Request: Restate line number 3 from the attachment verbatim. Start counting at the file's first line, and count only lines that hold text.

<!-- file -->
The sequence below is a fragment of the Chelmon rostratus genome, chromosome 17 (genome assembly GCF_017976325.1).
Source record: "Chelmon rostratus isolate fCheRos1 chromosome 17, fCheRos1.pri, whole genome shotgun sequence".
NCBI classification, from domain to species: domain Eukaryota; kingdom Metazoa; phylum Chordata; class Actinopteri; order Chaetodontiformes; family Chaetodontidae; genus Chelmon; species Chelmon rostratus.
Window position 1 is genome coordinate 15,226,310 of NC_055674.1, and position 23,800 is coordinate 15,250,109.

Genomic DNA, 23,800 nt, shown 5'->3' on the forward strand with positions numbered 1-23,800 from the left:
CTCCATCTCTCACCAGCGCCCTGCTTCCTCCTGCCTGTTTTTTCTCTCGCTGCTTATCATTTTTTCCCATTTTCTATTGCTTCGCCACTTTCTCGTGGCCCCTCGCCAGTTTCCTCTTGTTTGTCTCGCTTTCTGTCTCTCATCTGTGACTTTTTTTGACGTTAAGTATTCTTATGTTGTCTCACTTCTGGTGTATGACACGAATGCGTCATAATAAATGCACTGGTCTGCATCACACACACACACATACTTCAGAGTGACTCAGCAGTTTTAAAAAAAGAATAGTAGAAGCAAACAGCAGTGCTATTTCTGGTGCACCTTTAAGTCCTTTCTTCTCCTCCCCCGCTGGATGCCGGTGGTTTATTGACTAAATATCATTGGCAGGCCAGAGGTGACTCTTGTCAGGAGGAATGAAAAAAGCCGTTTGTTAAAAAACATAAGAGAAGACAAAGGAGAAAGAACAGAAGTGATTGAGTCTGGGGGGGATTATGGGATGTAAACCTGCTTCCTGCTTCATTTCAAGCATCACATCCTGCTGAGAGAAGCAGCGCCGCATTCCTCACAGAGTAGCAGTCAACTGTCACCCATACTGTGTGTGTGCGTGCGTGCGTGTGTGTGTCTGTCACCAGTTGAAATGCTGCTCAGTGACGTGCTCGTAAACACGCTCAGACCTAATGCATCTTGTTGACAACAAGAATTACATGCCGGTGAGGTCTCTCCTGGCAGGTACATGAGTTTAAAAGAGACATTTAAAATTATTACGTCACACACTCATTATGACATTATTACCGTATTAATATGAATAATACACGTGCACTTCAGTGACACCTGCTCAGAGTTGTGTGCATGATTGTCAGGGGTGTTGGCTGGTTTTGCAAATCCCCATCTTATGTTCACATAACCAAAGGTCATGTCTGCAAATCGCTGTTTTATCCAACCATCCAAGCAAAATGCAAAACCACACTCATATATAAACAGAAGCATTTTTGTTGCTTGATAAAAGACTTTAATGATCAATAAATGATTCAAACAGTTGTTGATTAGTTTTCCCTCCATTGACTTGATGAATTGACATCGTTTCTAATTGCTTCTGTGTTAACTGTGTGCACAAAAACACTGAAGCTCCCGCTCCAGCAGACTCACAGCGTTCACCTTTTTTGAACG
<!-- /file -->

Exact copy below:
NCBI classification, from domain to species: domain Eukaryota; kingdom Metazoa; phylum Chordata; class Actinopteri; order Chaetodontiformes; family Chaetodontidae; genus Chelmon; species Chelmon rostratus.